Advertisement

Laser-Plasma Accelerators Based Ultrafast Radiation Biophysics

Chapter
  • 824 Downloads
Part of the Biological and Medical Physics, Biomedical Engineering book series (BIOMEDICAL)

Abstract

The innovating advent of TeraWatt lasers able to drive laser-plasma accelerators and produce ultra-short relativistic electron beams in the MeV range, combined with ultrafast spectroscopy methods, opens exciting opportunities for the emerging domain of high energy radiation femtochemistry (HERF). In synergy with low energy radiation femtochemistry (LERF) , HERF favours the development of new conceptual approaches for pulsed radiation biology and medicine. The unprecedented high dose rate delivered by ultrashort relativistic electron beams (1012–1013 Gy s−1) with laser techniques can be used to investigate the spatio-temporal approach of early radiation processes. The chapter focuses on early physico-chemical phenomena which occur in the prethermal regime of secondary electrons, considering the sub-structures of tracks and very short-lived quantum probes. This interdisciplinary breakthrough would provide guidance for the real-time nanodosimetry of molecular targets in integrated biologically relevant environments and would open new perspectives for the conceptualisation of time-dependent molecular RBE (Relative Biological Effectiveness), in synergy with particle based anticancer radiotherapies.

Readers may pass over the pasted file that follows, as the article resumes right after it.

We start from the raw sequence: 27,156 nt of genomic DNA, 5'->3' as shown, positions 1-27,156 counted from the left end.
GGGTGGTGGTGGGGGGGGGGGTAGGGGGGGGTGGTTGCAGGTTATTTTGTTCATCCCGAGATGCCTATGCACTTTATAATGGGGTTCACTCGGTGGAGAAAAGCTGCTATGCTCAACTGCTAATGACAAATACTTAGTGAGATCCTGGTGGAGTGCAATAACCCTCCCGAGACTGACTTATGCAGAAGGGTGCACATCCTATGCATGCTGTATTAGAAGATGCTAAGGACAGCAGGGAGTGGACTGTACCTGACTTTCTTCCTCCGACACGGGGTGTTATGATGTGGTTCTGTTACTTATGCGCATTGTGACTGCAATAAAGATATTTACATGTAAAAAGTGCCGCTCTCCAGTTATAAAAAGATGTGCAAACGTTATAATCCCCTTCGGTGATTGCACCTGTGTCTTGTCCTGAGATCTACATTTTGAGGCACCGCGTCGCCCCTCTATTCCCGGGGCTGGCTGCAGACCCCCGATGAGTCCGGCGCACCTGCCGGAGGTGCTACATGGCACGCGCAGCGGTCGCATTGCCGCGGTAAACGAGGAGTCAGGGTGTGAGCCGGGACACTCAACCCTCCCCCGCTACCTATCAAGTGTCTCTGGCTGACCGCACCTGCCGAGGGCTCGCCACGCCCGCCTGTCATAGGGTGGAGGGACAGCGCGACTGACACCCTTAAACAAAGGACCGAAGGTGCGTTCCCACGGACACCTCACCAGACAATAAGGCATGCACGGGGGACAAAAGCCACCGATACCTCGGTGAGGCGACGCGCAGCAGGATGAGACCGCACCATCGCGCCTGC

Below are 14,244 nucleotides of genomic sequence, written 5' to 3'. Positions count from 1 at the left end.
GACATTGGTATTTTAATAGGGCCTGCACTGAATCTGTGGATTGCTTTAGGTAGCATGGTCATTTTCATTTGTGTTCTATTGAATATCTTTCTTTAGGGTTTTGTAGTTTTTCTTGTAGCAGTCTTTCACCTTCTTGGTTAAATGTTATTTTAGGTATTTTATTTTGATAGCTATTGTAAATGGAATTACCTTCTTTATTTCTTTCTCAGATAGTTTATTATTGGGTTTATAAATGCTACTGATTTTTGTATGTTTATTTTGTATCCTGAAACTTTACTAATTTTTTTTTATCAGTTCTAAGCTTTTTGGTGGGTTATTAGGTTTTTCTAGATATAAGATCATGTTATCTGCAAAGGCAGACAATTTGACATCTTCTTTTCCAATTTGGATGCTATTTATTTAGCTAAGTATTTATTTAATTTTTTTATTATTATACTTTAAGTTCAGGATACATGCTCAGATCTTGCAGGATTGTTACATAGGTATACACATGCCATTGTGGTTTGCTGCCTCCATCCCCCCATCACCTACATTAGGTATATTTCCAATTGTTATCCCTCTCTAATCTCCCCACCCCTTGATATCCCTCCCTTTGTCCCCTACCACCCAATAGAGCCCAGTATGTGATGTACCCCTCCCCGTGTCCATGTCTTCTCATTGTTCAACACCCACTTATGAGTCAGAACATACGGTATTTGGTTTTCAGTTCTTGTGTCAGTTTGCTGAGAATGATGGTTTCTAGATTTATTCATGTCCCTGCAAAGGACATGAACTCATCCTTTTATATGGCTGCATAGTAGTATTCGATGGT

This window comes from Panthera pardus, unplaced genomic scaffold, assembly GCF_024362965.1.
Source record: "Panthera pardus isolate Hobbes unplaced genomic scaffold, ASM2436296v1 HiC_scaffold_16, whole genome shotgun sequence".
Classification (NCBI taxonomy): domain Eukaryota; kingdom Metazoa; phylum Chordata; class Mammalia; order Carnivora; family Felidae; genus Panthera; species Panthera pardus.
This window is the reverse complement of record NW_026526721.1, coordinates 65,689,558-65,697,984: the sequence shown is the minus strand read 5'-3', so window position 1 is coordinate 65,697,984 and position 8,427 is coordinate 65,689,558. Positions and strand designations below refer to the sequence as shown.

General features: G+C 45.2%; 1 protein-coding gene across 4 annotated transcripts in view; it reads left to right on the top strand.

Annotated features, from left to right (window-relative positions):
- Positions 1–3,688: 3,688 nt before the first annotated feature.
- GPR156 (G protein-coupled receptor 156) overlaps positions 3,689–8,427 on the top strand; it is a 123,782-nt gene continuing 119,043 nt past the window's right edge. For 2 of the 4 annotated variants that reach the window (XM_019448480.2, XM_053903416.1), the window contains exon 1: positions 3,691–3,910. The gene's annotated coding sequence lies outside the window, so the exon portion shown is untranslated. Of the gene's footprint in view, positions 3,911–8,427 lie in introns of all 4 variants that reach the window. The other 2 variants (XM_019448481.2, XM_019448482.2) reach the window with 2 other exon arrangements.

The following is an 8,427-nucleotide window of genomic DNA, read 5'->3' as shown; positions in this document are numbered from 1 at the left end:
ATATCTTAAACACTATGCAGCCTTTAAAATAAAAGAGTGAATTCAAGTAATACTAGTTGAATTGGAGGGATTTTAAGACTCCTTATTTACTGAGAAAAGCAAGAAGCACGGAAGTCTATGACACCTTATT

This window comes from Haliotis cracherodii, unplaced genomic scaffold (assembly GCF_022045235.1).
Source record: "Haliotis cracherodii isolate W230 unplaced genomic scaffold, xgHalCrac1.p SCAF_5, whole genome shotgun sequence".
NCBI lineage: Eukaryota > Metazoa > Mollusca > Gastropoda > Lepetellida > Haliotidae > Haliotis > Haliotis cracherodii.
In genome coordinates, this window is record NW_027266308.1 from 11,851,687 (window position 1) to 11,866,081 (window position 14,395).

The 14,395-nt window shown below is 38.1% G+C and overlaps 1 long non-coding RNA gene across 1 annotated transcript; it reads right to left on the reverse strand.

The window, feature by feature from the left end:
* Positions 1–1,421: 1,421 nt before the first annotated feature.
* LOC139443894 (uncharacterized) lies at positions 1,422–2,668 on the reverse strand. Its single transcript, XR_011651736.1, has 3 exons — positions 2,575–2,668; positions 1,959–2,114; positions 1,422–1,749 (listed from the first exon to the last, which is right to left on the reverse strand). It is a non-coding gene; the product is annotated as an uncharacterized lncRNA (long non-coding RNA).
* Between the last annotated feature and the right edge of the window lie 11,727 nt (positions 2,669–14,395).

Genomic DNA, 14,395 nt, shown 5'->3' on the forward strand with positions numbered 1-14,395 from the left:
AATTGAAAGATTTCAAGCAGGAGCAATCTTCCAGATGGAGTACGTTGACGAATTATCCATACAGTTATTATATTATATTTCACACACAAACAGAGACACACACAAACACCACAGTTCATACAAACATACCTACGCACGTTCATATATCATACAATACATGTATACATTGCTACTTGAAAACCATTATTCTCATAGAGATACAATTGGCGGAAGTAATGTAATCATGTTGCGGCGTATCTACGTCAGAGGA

Keywords

High Dose Rate Electron Bunch Ionization Track Plasma Bubble Penumbra Zone 
These keywords were added by machine and not by the authors. This process is experimental and the keywords may be updated as the learning algorithm improves.

References

  1. 1.
    T. Tajima, J.M. Dawson, Laser electron accelerator. Phys. Rev. Lett. 43, 267–270 (1979)ADSCrossRefGoogle Scholar
  2. 2.
    V. Malka, S. Fritzler, E. Lefebvre, M.M. Aleonard, F. Burgy, J.P. Chambaret, J.F. Chemin, K. Krushelnick, G. Malka, S.P.D. Mangles, Z. Najmudin, M. Pittman, J.P. Rousseau, J.N. Scheurer, B. Walton, A.E. Dangor, Electron acceleration by a wake field forced by an intense ultrashort laser pulse. Science 298, 1596–1600 (2002)ADSCrossRefGoogle Scholar